Powerful, warm novel about aging in Ireland, written in reverse order, starting in 2010, going back to 1940. Chapter 1 finds 75-year old widower Farley curled on the floor of his smelly toilet floor, in and out of consciousness, when lucid trying to remember how he ended there, what he did the day before, reliving old memories, planning to cry out for help at daybreak when his Polish neighbor leaves for work. But he is voiceless and one side of his body feels as if it is elsewhere. The other half feels cold in the January frost...
Chapter 2 describes Farley's day before his stroke as an unsteady James Joyce-like odyssey through snow-covered Dublin, because of a sudden death, his employer of 40 years, Frank Slowley. Farley needs his black suit dry-cleaned and one shoe repaired, a Mass card signed by a priest, and some food. At home only corn flakes and butter remain. It is a travail full of blitzes: sudden headaches and impaired vision, memory loss, time leaps and awkward contact with other people.
The next chapter is about Farley at 65 in 2000 on the day he retires. He learns that the partnership he secured by investing 25.000 pounds in Frank Slowley's law firm decades ago, will not bring the hoped-for buy out: it was a gentleman's agreement, nothing was put on paper. And Frank's son Tony now owns the firm. Nevertheless, Farley goes to his own farewell party, gets very drunk and leaves without his coat and his farewell presents.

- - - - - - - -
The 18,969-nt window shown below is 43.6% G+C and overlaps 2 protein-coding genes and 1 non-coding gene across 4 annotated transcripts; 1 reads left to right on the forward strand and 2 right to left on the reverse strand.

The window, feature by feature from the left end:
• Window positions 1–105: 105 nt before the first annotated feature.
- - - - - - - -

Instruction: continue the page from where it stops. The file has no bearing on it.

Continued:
CDH sketches Farley's life from its ending at age 75 all the way back to age 15, portraying him in years ending on 0 as an average Irishman, not the sharpest tool in the box, but capable of love, sacrifice and compassion. He is devastated after his beloved wife Martina's early death and never remarries. Each chapter contains unforgettable snippets of dialogue or description by a sensitive and perceptive, grand writer. Instantly re-readable and highly recommended.